Posts tagged: Judge Jerome Leveque
A con man whose schemes made victims out of dozens of people in three states was sentenced today to 29 months in prison.
Superior Court Judge Jerome Leveque sentenced 60-year-old Ronald G. Stratton to the high end of the range after a jury convicted him last month of 12 counts of theft by deception.
The new convictions added to Stratton's eight convictions for grand theft in Kootenai County in 1995 and nine convictions for theft in 1997 in Missoula.
Stratton placed advertisements promising custom carpentry work. He would make a deal, deliver promises and skip out with the money, according to court records.
Read previous coverage here.
Appellate judges have upheld the enhanced sentence of convicted child killer Robert Doney, Jr., who pleaded guilty in 2005 to bludgeoning a 2-year-old girl to death as her mother pleaded for her life on the day after Christmas 2003.
The case has bounced repeatedly back between the Division III Court of Appeals and Washington Supreme Court based on legal arguments surrounding the exceptional sentence levied against Doney.
While Doney, 36, admitted killing 2-year-old Victoria Ramon, he disputed the determinations – known as aggravating factors — that he showed a lack of remorse, acted with deliberate cruelty and that Ramon was particularly vulnerable.
A jury found two of three of those factors and Superior Court Judge Jerome Leveque sentenced Doney in 2005 to 35 years in prison, which was more than seven years longer than the standard sentence for first-degree murder.
Doney and his attorney appealed and the courts eventually overturned the enhanced sentence until the Washington Legislature amended the law that allows judges to empanel juries to decide aggravated sentences.
Then in 2010, another jury found aggravating factors and Leveque imposed the same 35-year sentence against Doney. He appealed on the grounds that Leveque did not have the authority to apply the law retroactively, but the appellate judges today unanimously ruled against Doney and upheld Leveque’s sentencing.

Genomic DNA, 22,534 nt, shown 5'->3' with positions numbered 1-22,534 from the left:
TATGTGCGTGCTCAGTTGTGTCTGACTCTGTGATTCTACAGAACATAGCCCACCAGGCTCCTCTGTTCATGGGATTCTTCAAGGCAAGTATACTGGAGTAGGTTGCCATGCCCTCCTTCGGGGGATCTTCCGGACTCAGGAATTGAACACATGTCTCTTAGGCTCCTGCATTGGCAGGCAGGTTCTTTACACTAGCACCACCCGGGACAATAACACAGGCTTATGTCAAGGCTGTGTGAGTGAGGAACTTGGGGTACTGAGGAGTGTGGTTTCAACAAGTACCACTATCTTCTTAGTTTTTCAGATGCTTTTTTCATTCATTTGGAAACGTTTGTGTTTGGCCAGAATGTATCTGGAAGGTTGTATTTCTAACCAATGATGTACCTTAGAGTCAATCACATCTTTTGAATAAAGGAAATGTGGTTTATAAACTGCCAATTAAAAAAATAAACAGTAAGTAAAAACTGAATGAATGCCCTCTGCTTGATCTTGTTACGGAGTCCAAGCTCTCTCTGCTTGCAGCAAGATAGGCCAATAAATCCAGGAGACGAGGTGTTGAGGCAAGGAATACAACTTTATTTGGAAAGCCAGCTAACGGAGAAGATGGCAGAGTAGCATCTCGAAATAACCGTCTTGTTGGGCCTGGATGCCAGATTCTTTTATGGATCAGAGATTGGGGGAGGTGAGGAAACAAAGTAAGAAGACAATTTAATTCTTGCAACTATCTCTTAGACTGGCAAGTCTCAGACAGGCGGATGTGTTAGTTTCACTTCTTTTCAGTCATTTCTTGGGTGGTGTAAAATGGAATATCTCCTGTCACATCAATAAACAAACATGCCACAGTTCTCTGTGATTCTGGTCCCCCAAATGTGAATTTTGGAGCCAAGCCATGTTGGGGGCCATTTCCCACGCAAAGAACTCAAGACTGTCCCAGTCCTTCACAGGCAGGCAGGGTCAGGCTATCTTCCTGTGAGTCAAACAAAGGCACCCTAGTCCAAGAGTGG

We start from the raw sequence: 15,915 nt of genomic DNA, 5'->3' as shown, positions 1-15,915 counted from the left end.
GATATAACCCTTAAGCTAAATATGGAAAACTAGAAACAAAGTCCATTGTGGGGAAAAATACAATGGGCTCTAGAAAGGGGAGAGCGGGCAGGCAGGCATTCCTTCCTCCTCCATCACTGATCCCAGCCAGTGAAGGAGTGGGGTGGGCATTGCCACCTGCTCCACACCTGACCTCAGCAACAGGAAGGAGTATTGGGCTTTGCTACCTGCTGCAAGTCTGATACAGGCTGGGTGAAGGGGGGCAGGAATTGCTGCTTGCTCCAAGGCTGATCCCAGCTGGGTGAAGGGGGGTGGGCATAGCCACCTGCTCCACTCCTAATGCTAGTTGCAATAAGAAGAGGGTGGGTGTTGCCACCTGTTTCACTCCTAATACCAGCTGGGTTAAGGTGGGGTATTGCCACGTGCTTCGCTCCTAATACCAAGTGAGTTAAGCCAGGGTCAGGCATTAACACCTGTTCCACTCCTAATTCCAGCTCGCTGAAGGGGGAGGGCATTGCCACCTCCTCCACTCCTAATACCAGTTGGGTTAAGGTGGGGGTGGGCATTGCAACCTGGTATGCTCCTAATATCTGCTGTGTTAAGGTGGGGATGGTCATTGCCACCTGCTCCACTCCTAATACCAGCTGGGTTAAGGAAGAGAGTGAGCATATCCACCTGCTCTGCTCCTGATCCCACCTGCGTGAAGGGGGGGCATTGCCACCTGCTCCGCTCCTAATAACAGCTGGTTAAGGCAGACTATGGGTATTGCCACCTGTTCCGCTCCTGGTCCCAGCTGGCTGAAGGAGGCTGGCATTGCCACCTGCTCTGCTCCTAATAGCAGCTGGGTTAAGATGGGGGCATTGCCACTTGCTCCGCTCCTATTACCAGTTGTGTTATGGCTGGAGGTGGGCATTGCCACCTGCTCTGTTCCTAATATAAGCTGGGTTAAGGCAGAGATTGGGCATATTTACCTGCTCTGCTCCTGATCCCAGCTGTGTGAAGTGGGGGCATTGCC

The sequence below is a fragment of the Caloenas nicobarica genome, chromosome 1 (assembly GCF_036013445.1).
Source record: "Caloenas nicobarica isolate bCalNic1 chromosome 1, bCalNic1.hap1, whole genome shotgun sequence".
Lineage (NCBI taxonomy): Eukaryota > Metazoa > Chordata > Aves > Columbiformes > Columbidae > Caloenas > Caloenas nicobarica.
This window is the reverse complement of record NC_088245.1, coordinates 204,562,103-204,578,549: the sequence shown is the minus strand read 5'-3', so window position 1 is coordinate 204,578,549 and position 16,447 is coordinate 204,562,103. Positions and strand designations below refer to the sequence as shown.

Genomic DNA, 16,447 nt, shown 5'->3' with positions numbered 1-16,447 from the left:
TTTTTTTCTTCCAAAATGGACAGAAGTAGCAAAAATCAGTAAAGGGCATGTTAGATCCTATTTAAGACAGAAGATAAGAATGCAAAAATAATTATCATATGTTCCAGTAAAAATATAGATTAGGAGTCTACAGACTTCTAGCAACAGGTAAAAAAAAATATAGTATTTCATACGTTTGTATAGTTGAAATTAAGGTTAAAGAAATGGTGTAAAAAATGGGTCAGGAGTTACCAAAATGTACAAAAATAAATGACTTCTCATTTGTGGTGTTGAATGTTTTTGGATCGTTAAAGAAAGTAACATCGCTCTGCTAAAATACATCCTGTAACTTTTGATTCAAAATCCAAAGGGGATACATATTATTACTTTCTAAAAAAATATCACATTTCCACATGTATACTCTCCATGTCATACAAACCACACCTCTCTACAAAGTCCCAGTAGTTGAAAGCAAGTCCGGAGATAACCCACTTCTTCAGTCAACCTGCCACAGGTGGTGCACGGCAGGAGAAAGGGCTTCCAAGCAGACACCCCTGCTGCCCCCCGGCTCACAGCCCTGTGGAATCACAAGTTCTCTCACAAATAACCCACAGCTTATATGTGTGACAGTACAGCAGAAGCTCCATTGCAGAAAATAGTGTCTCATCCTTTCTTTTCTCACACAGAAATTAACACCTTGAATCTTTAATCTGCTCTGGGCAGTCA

“All defendants who received an exceptional sentence based on aggravating factors are eligible for a jury trial on remand to determine whether the aggravating factors exist,” Judge Teresa Kulik wrote for the majority. “The application of the statute does not violate the due process clause.”
A convicted killer’s lawyer called a judge’s comments to the victim’s family “one of the most moving statements I’ve ever heard a judge give” in a sentencing Tuesday in Spokane County Superior Court.
Judge Jerome Leveque urged the family of Timothy Eby, who was stabbed to death by 53-year-old Terry Conner, to live his legacy and urged Conner to pay attention.
“Your life isn’t over,” Leveque told Conner, though the judge said the man likely will die in prison. “And to the family, the things common to all of you - you all referenced a man who had a tremendous belief in what can be. He never gave that up. That is a tremendous legacy. I extend my condolences to everyone.”
Public Defender Ed Carroll praised Leveque’s statement. “He was right. Don’t let yourselves get torn apart by this,” Carroll said to Eby’s family.
Conner was sentenced to 31 years in prison Tuesday.
Read Tom Clouses’s story on the sentencing here.
Monica Walters, the former longtime Spokane YWCA executive director who’s suing the organization, is expected to continue testifying at a bench trial today in Superior Court.
The trial began last week before Judge Jerome Leveque.
Walters, who was director for 13 years, left the YWCA in February 2009. She filed a lawsuit in April 2009, alleging breach of contract, disability discrimination and privacy invasion.
Deborah Booth, president of the YWCA board at the time, released a statement in February saying Walters resigned for medical reasons:
“Everybody loves Monica, but it’s time for her to get out of the hectic crossfire of all this and get some time for herself.”
Booth retracted the statement a couple days later, saying “my suggestion that Ms. Walters resigned for medical reasons was not accurate.” Oops!
A lawsuit by Walters’ attorney, Paul J. Burns, says the board breached Walters’ contract by interfering with her ability to manage day-to-day operations, including making hiring and firing decisions, causing “severe, medically diagnosable stress, mental anguish and emotional distress,” the lawsuit states.
Walters said that the medical condition was a disability and that the YWCA failed to accommodate it. The decision to discharge her “constitutes unlawful disability discrimination,” according to the lawsuit.
Walters’ invasion of privacy allegation stems from the YWCA’s disclosure to the media that Walters had resigned. Walters is seeking damages for economic loss, mental anguish and emotional distress.
Walters’ testimony began Thursday; no testimony was heard Friday.